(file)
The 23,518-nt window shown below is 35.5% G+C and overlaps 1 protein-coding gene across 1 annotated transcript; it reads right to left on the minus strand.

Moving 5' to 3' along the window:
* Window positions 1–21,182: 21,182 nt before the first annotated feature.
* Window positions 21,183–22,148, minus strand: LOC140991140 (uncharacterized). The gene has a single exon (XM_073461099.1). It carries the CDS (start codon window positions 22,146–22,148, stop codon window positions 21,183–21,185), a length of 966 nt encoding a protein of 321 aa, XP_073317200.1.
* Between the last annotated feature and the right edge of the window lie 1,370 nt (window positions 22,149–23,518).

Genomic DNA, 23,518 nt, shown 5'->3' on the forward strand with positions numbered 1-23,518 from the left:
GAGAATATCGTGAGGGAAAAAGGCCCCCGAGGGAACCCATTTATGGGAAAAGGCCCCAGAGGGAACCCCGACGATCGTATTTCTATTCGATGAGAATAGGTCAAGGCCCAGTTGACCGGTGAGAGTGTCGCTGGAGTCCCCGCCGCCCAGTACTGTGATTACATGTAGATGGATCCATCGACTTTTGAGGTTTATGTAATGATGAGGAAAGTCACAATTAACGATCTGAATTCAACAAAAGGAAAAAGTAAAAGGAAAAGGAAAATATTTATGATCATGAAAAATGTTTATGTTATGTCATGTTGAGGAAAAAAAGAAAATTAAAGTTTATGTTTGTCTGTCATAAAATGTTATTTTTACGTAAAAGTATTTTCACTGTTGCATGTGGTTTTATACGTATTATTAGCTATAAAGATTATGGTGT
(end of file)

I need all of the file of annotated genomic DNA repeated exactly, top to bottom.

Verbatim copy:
The 23,518-nt window shown below is 35.5% G+C and overlaps 1 protein-coding gene across 1 annotated transcript; it reads right to left on the minus strand.

Moving 5' to 3' along the window:
* Window positions 1–21,182: 21,182 nt before the first annotated feature.
* Window positions 21,183–22,148, minus strand: LOC140991140 (uncharacterized). The gene has a single exon (XM_073461099.1). It carries the CDS (start codon window positions 22,146–22,148, stop codon window positions 21,183–21,185), a length of 966 nt encoding a protein of 321 aa, XP_073317200.1.
* Between the last annotated feature and the right edge of the window lie 1,370 nt (window positions 22,149–23,518).

Genomic DNA, 23,518 nt, shown 5'->3' on the forward strand with positions numbered 1-23,518 from the left:
GAGAATATCGTGAGGGAAAAAGGCCCCCGAGGGAACCCATTTATGGGAAAAGGCCCCAGAGGGAACCCCGACGATCGTATTTCTATTCGATGAGAATAGGTCAAGGCCCAGTTGACCGGTGAGAGTGTCGCTGGAGTCCCCGCCGCCCAGTACTGTGATTACATGTAGATGGATCCATCGACTTTTGAGGTTTATGTAATGATGAGGAAAGTCACAATTAACGATCTGAATTCAACAAAAGGAAAAAGTAAAAGGAAAAGGAAAATATTTATGATCATGAAAAATGTTTATGTTATGTCATGTTGAGGAAAAAAAGAAAATTAAAGTTTATGTTTGTCTGTCATAAAATGTTATTTTTACGTAAAAGTATTTTCACTGTTGCATGTGGTTTTATACGTATTATTAGCTATAAAGATTATGGTGT